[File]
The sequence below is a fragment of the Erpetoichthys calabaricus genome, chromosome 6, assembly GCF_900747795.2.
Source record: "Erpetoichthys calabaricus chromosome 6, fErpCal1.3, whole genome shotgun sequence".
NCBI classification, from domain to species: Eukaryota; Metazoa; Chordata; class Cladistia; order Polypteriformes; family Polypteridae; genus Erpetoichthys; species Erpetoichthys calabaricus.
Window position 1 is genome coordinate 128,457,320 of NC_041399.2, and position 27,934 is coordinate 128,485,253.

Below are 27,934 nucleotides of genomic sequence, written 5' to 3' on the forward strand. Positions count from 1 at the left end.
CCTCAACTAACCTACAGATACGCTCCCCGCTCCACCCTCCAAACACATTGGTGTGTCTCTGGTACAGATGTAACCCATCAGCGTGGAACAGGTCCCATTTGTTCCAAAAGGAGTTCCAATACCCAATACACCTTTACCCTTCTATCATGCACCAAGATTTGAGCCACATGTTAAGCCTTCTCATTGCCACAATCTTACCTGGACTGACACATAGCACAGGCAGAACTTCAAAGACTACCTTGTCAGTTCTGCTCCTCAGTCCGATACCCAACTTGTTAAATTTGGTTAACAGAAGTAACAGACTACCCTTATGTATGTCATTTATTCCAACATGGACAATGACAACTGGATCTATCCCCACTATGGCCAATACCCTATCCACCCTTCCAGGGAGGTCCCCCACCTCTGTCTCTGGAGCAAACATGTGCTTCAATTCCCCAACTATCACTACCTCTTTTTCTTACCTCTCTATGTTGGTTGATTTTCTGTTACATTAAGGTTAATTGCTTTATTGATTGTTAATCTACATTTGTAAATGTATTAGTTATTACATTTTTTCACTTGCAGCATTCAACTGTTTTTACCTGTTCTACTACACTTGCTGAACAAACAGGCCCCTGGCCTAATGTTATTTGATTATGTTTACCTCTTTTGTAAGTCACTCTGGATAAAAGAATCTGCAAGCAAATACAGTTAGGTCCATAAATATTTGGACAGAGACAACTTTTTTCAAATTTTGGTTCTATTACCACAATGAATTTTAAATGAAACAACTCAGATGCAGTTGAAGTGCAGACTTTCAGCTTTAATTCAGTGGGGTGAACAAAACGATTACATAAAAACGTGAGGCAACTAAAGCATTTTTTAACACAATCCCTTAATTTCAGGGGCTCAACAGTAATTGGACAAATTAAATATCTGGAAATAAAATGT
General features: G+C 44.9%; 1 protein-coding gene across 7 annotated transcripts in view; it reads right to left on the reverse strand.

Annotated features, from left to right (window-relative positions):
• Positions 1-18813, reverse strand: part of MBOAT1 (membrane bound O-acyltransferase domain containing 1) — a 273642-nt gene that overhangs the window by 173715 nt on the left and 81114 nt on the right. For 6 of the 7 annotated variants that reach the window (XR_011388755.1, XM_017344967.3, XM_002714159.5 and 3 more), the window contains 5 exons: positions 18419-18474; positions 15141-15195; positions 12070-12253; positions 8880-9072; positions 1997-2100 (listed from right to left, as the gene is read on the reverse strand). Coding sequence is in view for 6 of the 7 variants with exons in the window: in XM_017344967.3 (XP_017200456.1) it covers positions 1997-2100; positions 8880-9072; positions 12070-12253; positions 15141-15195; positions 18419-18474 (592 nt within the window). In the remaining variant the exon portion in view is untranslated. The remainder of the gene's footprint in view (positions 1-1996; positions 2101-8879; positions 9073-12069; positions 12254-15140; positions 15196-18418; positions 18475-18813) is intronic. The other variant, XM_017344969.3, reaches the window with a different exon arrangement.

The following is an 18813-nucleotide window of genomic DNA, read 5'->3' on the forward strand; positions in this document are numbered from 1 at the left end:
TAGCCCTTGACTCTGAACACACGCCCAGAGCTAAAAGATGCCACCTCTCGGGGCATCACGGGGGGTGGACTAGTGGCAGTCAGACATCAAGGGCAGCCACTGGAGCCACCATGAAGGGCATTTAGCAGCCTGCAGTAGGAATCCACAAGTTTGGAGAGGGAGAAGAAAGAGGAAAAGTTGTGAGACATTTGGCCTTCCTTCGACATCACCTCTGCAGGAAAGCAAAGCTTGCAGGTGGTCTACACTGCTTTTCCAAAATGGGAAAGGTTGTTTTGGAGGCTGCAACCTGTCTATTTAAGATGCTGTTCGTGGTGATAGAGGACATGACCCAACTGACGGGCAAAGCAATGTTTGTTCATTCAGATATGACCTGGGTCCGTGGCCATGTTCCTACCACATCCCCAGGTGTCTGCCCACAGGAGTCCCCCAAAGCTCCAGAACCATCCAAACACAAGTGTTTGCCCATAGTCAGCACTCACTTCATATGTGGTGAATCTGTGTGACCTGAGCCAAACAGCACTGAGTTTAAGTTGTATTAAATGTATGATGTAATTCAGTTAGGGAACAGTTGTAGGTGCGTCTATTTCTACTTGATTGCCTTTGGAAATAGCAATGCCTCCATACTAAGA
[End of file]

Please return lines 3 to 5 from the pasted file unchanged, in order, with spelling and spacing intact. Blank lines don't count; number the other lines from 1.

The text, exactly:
NCBI classification, from domain to species: Eukaryota; Metazoa; Chordata; class Cladistia; order Polypteriformes; family Polypteridae; genus Erpetoichthys; species Erpetoichthys calabaricus.
Window position 1 is genome coordinate 128,457,320 of NC_041399.2, and position 27,934 is coordinate 128,485,253.

Below are 27,934 nucleotides of genomic sequence, written 5' to 3' on the forward strand. Positions count from 1 at the left end.